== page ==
In every instance, the “aspirational terror” plots orchestrated by the FBI are not meant to undermine any single movement or group. Rather, they are meant to manufacture “results” in the “domestic anti-terror” crusade. The goal is all the more unlikely because “terror” itself is a construct manufactured for US establishment aims. The FBI’s activities instead create the illusion of endless, but easily characterized, threats and the appearance that the FBI is busy thwarting them to keep Americans safe.

Worse, the media group’s skewed view obscures the real dangers faced by Occupy. Documents obtained under the Freedom of Information Act and “aspirational” plots currently being brought to trial reveal a security system infatuated with “anarchists,” and frantically engaged in infiltrating and implicating anarchist-related groups as a subset of Occupy.

This is the same “busy work” methodology behind the targeting of Muslim and Arab groups — and by all accounts, the FBI has been very busy, raiding activist homes for anarchist literature and even setting up a similar “aspirational” phony terror plot aimed at Occupy’s anarchists in Cleveland, fronted by a petty criminal espousing anarchist sympathies (“FBI supplied Occupy Cleveland ‘terrorists’ arrested in May Day plot,” Green is the New Red, 1 May 2012).

In such a context, the idea that the FBI had sent a Muslim former terrorist to infiltrate and subdue the “nonviolence” wing of Occupy Oakland — which the media group claimed to represent — is more than the delusional fantasy than it initially appears to be. It is, instead, seriously hazardous reasoning. In a final irony, for example, baseless accusations against pro-Palestinian activists of being Mossad agents turns out to be one of the tactics recently espoused by an Israeli government official for discrediting them.

Surprisingly, none of these issues ever rose to front and center of the public discussion. Because some of the signatories to the article were people of color, a discourse on racism defined by power dynamics which further confused the issue, dominated the conversation.

Racialized assumptions

Of course, it’s ostensibly crucial to use a functional definition of racism based on power dynamics, but in this case that construction achieved the opposite of the intended effect; it encouraged white members of the media group, and their white advocates, to assure themselves that they had no racist assumptions to examine. In fact, the person who reportedly first found the “evidence” of the “suspected” terrorism, and one of the most vehement in defending it, was a white male, the son of an affluent best-selling author and not from, or residing in, Oakland.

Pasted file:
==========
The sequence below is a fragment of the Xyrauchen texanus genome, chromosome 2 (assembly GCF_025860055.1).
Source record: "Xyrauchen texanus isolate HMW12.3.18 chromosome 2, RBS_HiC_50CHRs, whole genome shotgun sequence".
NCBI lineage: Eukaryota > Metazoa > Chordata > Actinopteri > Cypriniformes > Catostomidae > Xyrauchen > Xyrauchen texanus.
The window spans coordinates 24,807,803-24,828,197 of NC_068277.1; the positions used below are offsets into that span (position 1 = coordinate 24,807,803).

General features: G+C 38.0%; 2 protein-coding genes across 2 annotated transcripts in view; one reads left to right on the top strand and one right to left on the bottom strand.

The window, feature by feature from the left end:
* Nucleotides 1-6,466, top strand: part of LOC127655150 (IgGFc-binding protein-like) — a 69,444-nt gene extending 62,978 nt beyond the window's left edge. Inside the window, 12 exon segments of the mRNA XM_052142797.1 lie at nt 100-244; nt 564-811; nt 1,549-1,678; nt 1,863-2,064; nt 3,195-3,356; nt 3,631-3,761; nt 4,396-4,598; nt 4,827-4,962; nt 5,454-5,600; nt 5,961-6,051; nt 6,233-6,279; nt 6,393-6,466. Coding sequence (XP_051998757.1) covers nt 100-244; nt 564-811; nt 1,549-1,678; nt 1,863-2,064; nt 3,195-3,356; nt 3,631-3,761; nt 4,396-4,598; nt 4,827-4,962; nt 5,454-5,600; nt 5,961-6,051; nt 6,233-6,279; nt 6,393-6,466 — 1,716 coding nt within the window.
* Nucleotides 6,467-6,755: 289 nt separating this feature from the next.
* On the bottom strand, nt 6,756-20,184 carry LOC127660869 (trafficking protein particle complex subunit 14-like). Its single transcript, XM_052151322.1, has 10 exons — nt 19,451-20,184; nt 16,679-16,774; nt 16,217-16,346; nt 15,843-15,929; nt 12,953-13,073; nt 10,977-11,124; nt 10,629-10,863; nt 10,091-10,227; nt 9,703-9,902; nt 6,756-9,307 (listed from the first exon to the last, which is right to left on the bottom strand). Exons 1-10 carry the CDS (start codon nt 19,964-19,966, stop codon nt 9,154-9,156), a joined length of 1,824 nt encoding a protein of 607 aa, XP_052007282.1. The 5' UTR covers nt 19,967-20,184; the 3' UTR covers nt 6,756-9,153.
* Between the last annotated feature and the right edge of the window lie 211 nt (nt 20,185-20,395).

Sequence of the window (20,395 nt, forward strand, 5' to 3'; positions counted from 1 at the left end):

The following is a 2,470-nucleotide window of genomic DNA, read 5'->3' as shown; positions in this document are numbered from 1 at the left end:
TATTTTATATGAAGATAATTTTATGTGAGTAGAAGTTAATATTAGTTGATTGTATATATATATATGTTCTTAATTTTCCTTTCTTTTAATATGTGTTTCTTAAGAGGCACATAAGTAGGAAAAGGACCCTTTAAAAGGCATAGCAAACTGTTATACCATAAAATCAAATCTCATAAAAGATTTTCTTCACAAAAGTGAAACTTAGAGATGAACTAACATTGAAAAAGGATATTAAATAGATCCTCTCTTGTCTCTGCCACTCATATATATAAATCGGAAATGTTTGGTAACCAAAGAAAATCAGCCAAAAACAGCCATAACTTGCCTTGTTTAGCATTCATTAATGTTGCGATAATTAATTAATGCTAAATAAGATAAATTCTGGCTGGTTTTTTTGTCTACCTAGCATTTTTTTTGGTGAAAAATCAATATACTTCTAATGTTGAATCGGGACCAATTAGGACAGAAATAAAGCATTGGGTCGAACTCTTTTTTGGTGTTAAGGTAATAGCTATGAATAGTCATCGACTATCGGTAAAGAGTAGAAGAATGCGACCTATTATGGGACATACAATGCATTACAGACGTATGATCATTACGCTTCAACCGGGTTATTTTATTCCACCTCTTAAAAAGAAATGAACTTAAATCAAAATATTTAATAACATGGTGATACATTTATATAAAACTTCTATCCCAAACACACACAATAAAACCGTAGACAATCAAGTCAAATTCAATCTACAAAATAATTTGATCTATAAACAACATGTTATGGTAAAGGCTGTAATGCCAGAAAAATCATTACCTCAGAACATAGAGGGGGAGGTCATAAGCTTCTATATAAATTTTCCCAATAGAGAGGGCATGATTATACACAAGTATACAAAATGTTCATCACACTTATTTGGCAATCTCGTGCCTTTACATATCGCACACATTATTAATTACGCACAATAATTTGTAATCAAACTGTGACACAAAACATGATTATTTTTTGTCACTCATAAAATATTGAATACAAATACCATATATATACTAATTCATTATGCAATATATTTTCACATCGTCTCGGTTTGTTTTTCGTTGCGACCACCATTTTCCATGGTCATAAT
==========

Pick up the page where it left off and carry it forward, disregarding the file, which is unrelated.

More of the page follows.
Members of the “Anonymous” community later claimed that he had shared the information with them and that they had warned him that the “evidence” was baseless according to their own research. He and the other members of the group went public regardless. More importantly, since the kind of racialized assumptions the group used in its analysis was an internalized product of a white supremacist structure, this was a worrisome mix of opposing ideals that unfortunately went unexamined.

The discussion about racism, though important, rapidly became confused and distracted from the salient issues. These aren’t just questions facing Arab-American and Muslim activists, or of representation of people of color, or even of profiling. Rather, these are issues that concern radical queers and feminists, anti-establishment labor organizers, and anti-imperialism activists of all races.

These questions concern all people who espouse substantive and honest critiques of US policies and organizations, critiques which are not always popular at any given time, even in the left — these groups can be caught in the middle of witch-hunts not only by the establishment, but also by ostensibly counter-establishment structures.

Undoubtedly, there will be a mass movement successor to Occupy in the coming months or years. And if that successor is to have a broad popular character, an effective focus on US domestic and foreign policy and a resistance to McCarthyite witch-hunts, activists will have to revisit these issues again and again. Hopefully, this story will be of some use in those times.

Jaime Omar Yassin has been involved in alternative media for nearly 20 years. He has written for Extra!, Meatpaper, n+1 and other publications. His writing on the Occupy movement appears in the books Dreaming in Public and We are Many. He has his own blog at Hyphenated-Republic.


–The Electronic Intifada, 16 January, 2013